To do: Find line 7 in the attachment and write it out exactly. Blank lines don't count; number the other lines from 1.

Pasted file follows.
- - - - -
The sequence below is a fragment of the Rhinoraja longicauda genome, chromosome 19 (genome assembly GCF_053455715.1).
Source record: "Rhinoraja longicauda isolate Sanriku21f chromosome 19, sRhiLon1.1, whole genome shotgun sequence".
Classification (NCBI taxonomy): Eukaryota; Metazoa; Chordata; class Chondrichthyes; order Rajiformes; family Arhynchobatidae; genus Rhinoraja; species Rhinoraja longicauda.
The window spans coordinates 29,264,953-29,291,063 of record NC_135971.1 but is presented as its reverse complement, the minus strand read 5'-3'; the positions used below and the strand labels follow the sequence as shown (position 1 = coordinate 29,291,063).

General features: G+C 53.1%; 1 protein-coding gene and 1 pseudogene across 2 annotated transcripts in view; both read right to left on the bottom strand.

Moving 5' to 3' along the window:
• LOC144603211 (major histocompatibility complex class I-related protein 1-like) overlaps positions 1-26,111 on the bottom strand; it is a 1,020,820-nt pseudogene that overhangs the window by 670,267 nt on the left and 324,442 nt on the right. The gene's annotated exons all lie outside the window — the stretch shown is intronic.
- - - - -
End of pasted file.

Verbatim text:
• LOC144603211 (major histocompatibility complex class I-related protein 1-like) overlaps positions 1-26,111 on the bottom strand; it is a 1,020,820-nt pseudogene that overhangs the window by 670,267 nt on the left and 324,442 nt on the right. The gene's annotated exons all lie outside the window — the stretch shown is intronic.